No other theological question is more popular and has been more persistent throughout history than the question of, “Why would God allow this bad thing to happen?”
And it’s a good question. After all, if God is all-powerful and good, some evil is really baffling.
The typical answers usually go something along the lines of:
- “Evil does not negate the existence of God.”
- “For all the bad, there’s even more good out there”
- “No one is innocent.” – citing verses like Romans 3:23
- “Evil doesn’t actually ‘exist.'”
- “Ultimately all bad things have a purpose.”
These answers always bothered me as incomplete or incorrect:
- Evil negates the Christian God’s existence as portrayed in the Bible, particularly the New Testament.
- It’s highly questionable that good outweighs evil, especially for some people, who neither asked nor deserved their misfortunate fate.
- No one is innocent with respect to God. This doesn’t give someone the excuse to do anything to others, because the offenses are not with respect to him. However, one can’t really apply this to children by simply stating this.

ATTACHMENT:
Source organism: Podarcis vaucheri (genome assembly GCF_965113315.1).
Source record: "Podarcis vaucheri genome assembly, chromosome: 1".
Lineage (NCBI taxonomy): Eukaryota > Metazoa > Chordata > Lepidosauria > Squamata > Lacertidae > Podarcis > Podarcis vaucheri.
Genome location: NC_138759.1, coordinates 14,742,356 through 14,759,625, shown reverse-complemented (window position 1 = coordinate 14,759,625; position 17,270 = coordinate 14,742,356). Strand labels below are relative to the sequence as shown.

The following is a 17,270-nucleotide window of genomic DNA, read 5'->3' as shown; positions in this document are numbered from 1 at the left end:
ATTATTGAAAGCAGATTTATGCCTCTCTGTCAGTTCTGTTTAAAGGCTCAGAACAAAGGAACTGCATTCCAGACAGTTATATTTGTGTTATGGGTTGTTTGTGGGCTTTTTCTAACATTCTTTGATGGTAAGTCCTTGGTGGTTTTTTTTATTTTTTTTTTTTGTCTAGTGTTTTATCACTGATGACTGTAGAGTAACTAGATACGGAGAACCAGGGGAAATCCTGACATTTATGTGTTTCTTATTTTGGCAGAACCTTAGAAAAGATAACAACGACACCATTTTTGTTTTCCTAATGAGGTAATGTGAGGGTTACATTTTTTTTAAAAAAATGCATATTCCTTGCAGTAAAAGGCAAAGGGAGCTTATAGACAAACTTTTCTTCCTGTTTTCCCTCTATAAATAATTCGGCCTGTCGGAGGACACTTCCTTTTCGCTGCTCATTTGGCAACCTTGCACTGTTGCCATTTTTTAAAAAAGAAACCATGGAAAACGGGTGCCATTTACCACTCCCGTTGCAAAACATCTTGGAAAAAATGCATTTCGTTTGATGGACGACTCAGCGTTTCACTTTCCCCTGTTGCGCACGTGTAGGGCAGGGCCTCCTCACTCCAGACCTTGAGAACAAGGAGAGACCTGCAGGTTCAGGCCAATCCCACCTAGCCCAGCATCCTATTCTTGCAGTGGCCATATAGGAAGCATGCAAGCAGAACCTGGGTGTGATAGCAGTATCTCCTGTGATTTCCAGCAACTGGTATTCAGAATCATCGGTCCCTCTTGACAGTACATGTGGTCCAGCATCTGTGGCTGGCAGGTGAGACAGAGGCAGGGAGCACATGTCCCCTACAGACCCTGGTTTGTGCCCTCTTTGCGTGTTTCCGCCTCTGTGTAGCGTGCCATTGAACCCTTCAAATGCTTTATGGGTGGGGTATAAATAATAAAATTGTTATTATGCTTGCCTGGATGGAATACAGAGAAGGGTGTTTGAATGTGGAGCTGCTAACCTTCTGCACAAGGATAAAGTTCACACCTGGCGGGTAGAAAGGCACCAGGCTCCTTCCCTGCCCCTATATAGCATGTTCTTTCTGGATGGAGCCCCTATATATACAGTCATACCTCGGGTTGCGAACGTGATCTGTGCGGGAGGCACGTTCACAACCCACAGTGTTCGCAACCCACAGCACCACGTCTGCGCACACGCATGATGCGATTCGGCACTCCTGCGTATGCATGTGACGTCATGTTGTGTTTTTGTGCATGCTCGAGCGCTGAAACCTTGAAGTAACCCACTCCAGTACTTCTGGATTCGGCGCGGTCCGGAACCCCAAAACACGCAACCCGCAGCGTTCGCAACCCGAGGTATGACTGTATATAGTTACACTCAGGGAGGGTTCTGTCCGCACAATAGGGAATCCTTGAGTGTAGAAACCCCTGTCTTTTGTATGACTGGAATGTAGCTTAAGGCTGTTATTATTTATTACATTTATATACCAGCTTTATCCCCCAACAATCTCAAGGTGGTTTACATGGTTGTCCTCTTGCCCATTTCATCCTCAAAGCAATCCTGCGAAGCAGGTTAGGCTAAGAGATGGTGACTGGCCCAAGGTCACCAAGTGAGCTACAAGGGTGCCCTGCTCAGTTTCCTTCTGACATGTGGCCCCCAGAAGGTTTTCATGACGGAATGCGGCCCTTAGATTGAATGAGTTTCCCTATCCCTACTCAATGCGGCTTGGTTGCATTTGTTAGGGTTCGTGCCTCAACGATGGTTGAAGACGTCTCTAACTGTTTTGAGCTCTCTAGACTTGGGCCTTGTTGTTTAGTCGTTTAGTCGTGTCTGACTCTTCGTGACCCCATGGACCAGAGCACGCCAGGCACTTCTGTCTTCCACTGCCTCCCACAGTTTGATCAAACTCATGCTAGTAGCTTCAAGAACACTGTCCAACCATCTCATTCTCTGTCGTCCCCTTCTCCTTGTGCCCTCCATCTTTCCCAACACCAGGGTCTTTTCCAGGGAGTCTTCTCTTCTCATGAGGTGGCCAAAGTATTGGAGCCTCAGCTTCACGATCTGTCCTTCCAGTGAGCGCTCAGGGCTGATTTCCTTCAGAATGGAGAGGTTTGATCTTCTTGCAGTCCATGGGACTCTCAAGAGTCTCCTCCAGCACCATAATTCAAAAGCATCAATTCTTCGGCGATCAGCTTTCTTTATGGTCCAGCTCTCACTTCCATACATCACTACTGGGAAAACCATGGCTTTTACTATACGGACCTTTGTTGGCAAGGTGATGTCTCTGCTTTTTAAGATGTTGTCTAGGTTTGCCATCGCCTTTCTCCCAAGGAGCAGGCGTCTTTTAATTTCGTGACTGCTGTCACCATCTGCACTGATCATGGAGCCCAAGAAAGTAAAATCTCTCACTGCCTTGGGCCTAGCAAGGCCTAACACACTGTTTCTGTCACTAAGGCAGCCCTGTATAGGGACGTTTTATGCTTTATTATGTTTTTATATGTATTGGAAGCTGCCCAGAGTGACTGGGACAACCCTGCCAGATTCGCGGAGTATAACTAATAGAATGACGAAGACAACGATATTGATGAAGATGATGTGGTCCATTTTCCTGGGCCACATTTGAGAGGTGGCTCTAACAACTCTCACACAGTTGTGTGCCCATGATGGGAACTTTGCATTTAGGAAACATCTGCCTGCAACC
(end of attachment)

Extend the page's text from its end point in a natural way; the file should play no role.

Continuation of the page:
- This answer, which finds its origin with St. Augustine and is popular with many modern theologians (e.g. Alvin Plantinga) is for me unconvincing. If evil doesn’t exist as a technical entity (e.g. a chair, table, spoon), then neither does good, and this answer misses the point. Information doesn’t technically exist either with these definitions and so the answer doesn’t respond in any meaningful way.
- Aside from the questionably defensible ‘means justifying the ends’ here, even if ultimately bad might serve good in some instances, we can’t prove it does so in all. Let’s say for the sake of argument it does (God would know and direct it so). But then one has to wonder why this has to be God’s tool at all and this explanation inevitably strikes one as a rationalization.